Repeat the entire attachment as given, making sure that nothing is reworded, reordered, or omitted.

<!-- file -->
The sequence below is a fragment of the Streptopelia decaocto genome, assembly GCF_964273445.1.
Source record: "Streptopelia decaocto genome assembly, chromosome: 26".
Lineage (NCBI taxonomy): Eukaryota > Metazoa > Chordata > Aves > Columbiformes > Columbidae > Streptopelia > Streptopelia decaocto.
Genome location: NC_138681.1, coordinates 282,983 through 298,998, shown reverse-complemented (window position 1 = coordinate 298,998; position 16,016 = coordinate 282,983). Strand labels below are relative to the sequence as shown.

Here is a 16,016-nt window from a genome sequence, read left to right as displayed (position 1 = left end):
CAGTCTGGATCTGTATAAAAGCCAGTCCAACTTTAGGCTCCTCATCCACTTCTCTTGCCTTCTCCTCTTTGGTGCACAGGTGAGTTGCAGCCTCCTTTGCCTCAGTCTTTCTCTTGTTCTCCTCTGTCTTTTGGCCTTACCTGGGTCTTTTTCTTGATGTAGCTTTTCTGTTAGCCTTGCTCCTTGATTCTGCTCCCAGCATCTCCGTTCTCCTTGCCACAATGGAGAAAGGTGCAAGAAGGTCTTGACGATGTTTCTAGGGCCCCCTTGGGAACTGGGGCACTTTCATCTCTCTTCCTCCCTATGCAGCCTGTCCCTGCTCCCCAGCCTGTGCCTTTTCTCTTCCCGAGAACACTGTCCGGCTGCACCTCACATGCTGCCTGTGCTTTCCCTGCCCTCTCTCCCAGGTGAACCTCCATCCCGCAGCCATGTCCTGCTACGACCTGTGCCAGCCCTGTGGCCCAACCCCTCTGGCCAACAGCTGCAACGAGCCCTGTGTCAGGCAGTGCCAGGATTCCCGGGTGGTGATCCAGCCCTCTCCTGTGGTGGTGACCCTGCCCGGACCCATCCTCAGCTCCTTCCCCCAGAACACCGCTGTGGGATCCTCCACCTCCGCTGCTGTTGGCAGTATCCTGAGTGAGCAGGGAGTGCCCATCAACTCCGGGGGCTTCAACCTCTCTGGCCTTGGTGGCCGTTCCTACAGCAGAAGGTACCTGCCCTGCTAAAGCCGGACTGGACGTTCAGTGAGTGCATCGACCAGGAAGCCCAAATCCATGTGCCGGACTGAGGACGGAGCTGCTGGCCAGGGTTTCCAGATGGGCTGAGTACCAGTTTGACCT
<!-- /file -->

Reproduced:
The sequence below is a fragment of the Streptopelia decaocto genome, assembly GCF_964273445.1.
Source record: "Streptopelia decaocto genome assembly, chromosome: 26".
Lineage (NCBI taxonomy): Eukaryota > Metazoa > Chordata > Aves > Columbiformes > Columbidae > Streptopelia > Streptopelia decaocto.
Genome location: NC_138681.1, coordinates 282,983 through 298,998, shown reverse-complemented (window position 1 = coordinate 298,998; position 16,016 = coordinate 282,983). Strand labels below are relative to the sequence as shown.

Here is a 16,016-nt window from a genome sequence, read left to right as displayed (position 1 = left end):
CAGTCTGGATCTGTATAAAAGCCAGTCCAACTTTAGGCTCCTCATCCACTTCTCTTGCCTTCTCCTCTTTGGTGCACAGGTGAGTTGCAGCCTCCTTTGCCTCAGTCTTTCTCTTGTTCTCCTCTGTCTTTTGGCCTTACCTGGGTCTTTTTCTTGATGTAGCTTTTCTGTTAGCCTTGCTCCTTGATTCTGCTCCCAGCATCTCCGTTCTCCTTGCCACAATGGAGAAAGGTGCAAGAAGGTCTTGACGATGTTTCTAGGGCCCCCTTGGGAACTGGGGCACTTTCATCTCTCTTCCTCCCTATGCAGCCTGTCCCTGCTCCCCAGCCTGTGCCTTTTCTCTTCCCGAGAACACTGTCCGGCTGCACCTCACATGCTGCCTGTGCTTTCCCTGCCCTCTCTCCCAGGTGAACCTCCATCCCGCAGCCATGTCCTGCTACGACCTGTGCCAGCCCTGTGGCCCAACCCCTCTGGCCAACAGCTGCAACGAGCCCTGTGTCAGGCAGTGCCAGGATTCCCGGGTGGTGATCCAGCCCTCTCCTGTGGTGGTGACCCTGCCCGGACCCATCCTCAGCTCCTTCCCCCAGAACACCGCTGTGGGATCCTCCACCTCCGCTGCTGTTGGCAGTATCCTGAGTGAGCAGGGAGTGCCCATCAACTCCGGGGGCTTCAACCTCTCTGGCCTTGGTGGCCGTTCCTACAGCAGAAGGTACCTGCCCTGCTAAAGCCGGACTGGACGTTCAGTGAGTGCATCGACCAGGAAGCCCAAATCCATGTGCCGGACTGAGGACGGAGCTGCTGGCCAGGGTTTCCAGATGGGCTGAGTACCAGTTTGACCT